All individuals underwent a clinical evaluation comprising a fundus examination with a direct ophthalmoscope and a slit lamp biomicroscopic examination. In addition, all patients underwent visual acuity (unaided, near, and best acuity) and color vision examinations. Refractive errors were measured with a Topcon KR-80000 (Paramus, NJ) auto refractometer after cycloplegia induced with Mydrin-P (Santen Pharmaceutical C. Ltd., Osaka, Japan). Ocular biometric axial length was measured using an IOL Master V5 (Carl Zeiss Meditec AG, Jena, Germany). Selected individuals also underwent electroretinography and fundus photography. Comparison of the refraction between the left and right eyes showed no statistical difference, so the phenotypic analysis was based on refraction of the right eyes.

Single nucleotide polymorphism selection

A total of five SNPs in two candidate regions were selected for the present study. The selected SNPs are in chromosome 15q14 (rs634990 and rs524952) and chromosome 15q25 (rs8027411, rs17175798, and rs939658). Primers were designed for each SNP using Primer3 v. 0.4.0. Primer sequences were listed in Table 1.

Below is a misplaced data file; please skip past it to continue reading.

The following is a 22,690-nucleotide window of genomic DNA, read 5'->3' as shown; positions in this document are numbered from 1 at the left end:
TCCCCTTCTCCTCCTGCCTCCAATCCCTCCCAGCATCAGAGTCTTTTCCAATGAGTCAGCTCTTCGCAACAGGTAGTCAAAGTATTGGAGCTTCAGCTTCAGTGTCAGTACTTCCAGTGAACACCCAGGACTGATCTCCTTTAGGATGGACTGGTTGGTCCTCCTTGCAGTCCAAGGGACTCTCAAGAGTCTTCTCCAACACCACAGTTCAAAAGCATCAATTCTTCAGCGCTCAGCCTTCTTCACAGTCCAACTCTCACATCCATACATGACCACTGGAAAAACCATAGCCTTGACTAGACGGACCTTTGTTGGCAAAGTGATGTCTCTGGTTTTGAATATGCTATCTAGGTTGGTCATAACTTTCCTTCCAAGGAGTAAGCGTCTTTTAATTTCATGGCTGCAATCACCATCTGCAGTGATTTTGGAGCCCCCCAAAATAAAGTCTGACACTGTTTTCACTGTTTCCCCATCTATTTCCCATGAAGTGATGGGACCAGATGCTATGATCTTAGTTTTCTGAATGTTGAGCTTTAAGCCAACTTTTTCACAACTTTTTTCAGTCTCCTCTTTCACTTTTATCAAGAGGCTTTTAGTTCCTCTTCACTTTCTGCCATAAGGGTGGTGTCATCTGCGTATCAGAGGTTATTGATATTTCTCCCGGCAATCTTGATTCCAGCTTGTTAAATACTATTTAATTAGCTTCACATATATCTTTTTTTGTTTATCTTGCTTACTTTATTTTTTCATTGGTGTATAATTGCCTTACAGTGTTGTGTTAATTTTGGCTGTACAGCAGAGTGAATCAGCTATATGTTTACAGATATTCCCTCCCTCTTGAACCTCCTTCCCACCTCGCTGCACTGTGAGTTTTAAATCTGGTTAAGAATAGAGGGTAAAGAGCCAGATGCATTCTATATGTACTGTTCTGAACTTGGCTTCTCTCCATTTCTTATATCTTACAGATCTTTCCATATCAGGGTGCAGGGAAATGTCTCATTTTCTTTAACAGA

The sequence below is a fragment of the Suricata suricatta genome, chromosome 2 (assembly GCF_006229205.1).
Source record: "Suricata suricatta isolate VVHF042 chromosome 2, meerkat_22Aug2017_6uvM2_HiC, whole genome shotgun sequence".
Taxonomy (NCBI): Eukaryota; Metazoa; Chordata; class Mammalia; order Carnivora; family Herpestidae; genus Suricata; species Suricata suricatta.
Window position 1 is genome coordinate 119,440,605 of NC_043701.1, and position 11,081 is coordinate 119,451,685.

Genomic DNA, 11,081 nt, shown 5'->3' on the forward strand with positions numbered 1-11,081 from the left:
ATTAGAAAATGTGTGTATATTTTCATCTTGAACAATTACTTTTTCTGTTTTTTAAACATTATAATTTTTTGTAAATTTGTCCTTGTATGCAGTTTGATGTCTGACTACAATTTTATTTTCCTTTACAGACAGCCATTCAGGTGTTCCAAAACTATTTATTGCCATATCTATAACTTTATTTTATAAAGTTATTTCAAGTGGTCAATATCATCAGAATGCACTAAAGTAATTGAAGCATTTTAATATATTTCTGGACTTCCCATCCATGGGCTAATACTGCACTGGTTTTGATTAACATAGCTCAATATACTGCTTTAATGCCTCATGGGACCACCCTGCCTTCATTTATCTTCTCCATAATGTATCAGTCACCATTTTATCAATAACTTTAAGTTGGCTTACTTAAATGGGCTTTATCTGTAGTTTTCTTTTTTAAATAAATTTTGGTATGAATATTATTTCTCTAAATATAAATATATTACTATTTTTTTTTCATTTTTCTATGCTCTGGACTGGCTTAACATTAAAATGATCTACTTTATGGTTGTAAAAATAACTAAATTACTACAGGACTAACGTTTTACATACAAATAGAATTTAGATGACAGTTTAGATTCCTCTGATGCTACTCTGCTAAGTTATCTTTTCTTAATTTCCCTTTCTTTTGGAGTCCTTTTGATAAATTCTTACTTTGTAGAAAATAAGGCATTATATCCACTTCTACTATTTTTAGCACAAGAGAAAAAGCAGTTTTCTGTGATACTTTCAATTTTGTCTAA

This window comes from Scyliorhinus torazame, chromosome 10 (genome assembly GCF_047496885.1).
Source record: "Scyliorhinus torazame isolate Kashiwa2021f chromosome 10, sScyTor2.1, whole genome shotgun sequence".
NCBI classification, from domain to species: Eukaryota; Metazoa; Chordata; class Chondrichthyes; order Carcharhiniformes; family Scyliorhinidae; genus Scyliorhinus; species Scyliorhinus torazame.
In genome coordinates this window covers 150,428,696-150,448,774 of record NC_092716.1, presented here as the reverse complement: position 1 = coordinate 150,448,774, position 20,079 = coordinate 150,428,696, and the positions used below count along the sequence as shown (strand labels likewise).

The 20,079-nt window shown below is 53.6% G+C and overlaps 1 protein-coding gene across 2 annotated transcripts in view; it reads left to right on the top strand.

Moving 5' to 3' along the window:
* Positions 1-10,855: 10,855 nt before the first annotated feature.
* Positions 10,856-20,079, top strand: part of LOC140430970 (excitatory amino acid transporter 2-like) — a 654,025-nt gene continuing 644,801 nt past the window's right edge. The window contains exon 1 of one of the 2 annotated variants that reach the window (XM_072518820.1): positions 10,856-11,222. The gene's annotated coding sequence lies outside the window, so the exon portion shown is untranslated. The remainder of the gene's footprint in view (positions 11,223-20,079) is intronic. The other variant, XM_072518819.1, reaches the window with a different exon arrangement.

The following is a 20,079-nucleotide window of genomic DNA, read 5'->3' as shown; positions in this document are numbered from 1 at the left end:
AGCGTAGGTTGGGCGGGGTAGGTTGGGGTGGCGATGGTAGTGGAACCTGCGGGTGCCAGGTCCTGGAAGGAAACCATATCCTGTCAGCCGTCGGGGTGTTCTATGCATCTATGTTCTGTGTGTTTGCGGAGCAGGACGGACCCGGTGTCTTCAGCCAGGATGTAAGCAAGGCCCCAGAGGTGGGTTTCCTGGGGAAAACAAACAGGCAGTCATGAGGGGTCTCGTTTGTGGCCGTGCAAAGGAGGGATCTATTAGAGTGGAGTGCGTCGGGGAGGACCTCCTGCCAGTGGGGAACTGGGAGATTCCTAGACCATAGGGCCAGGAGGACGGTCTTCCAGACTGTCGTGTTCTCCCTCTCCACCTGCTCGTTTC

Total genomic DNA was extracted from peripheral blood leukocytes using a standard phenol/chloroform method as described previously [38]. The SNPs were amplified with PCR using a 9700 Thermo Cycler (Applied Biosystems, Inc. [ABI], Foster City, CA). PCR reactions were performed in 10 µl reaction volumes containing 40 ng genomic DNA, 10 µM primer pairs, 1 µl 10X PCR Buffer II (GeneAmp; ABI), 0.6 µl 10 mM dNTP mix (GeneAmp; ABI), 2.5 mM MgCl2, and 1 µl Taq DNA polymerase. Initial denaturation was performed for 5 min at 95 °C, followed by 35 cycles of 95 °C for 30 s, 57 °C for 30 s, and 72 °C for 40 s, with a final elongation of 10 min at 72 °C followed by a hold at 4 °C. Genotyping was performed with directional sequencing using Big Dye Terminator Ready reaction mix according to the manufacturer’s instructions (Applied Biosystems). Genotyping was performed by sequencing to minimize cost and repetition. Sequencing was performed on an ABI PRISM 3130×l Genetic Analyzer (Applied Biosystems). Sequence traces were analyzed using Mutation Surveyor (Soft Genetics Inc., State College, PA) and the SeqMan program of DNASTAR Software (DNASTAR Inc., Madison, WI).